New Year and a new adventure, let's do this!

My first 3 years at VMware have been a hell of a ride so far. After starting out as an Account SE covering Enterprise accounts in Calgary and the Prairies, I moved into a Cloud Specialist role covering Western Canada. Looking back on the last few years seems like a blur, after working with so many great customers, colleagues and partners I have gotten used to the extremely fast pace of the company and technology solutions that we deliver to the field.  I have a feeling that I am only just starting down the road of 'fast paced' due to the new role and new specialization that I am moving into. 

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Docker Intro

Containerization uses the kernel on the host operating system to run multiple root file systems.  Each root file system is called a container, each container also has it's own processes, memory, devices and network stack. For more on Containers, see my Containers 101 post. As mentioned in that previous post, Docker has built a very strong ecosystem and simple way of consuming and using containers.  Let's take a look at a couple basics for docker and work from there. 

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Container Intro

What are Containers? 

Containers are an OS-level virtualization method in which the kernel of an operating system allows for multiple isolated user-space instances, instead of just one. The primary benefits of using containers include limited overhead, increased flexibility and efficient use of storage; the container looks like a regular OS instance from the user's perspective. Changes to the image can be made very quickly and pushed to a repository to share with others for further development and utilization.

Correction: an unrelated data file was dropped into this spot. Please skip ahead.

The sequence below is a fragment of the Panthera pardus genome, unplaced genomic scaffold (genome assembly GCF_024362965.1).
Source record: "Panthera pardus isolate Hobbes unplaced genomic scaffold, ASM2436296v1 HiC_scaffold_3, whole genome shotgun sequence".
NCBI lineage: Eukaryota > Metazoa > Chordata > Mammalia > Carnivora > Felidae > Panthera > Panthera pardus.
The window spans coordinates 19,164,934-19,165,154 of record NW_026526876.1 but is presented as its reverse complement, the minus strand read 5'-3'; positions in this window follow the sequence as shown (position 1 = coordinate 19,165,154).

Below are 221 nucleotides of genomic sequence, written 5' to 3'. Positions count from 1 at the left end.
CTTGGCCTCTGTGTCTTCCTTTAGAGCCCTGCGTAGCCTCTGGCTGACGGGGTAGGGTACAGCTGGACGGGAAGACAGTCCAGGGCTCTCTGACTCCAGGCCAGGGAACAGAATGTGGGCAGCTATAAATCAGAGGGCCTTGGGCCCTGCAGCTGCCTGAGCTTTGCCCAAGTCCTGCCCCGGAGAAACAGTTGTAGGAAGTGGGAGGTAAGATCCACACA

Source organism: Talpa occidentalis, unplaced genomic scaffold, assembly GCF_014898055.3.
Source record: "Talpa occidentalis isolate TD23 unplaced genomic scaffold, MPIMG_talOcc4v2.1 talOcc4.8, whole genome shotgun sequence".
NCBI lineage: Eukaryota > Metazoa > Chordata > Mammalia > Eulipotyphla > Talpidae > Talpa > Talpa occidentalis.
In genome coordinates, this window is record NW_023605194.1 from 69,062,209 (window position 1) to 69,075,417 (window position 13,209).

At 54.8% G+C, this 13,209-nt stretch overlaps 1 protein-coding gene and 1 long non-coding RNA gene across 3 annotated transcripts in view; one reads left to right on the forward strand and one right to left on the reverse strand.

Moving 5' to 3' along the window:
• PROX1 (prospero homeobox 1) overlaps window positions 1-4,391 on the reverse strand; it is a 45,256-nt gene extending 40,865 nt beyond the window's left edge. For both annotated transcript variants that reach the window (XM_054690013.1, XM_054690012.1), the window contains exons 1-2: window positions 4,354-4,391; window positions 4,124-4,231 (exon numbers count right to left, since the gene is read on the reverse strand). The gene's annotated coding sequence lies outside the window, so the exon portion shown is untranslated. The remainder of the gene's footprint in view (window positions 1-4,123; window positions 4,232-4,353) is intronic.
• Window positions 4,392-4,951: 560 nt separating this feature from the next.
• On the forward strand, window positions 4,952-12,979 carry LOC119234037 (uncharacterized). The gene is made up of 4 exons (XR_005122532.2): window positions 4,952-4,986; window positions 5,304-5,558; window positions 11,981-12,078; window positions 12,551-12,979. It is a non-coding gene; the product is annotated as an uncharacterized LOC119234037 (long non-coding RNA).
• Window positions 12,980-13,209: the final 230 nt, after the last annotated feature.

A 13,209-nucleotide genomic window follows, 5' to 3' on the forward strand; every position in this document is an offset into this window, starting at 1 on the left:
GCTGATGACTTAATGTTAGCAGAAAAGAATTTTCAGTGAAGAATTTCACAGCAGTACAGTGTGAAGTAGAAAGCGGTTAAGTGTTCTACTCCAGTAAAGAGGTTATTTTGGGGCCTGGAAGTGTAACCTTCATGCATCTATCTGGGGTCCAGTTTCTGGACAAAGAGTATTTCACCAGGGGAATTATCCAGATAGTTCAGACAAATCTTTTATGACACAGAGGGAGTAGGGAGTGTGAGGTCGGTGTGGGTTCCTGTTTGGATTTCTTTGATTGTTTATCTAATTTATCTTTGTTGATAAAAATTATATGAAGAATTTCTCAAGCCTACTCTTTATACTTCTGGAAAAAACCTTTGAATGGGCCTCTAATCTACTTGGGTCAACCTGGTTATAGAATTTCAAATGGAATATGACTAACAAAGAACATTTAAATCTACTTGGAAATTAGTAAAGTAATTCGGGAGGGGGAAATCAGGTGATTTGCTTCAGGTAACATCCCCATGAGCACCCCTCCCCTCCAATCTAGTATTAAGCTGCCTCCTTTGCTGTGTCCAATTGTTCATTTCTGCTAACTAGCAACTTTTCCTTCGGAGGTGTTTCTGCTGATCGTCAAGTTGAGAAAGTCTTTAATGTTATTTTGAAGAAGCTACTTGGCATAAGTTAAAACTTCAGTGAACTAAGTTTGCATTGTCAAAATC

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Introduction to Microservices

The very idea of 3rd Platform is disruptive to the majority of IT shops because it is a radical paradigm shift that transitions from a device centric to a solution orientated approach.  

While the 1st platform was designed around mainframes and the 2nd platform was designed around client-server, the 3rd platform is designed around the cloud. In other words, applications are designed and built to live in the cloud. We can e ectively think of this as pushing many of the core infrastructure concepts (like availability and scale) into the architecture of the application itself with containers being a large part of this; they can be thought of as lightweight runtimes for these applications. With proper application architecture and a rock solid foundation either on-premise or in the cloud, applications can scale on demand, new versions can be pushed quickly, components can be rebuilt and replaced easily, as well as many other benefits discussed below.

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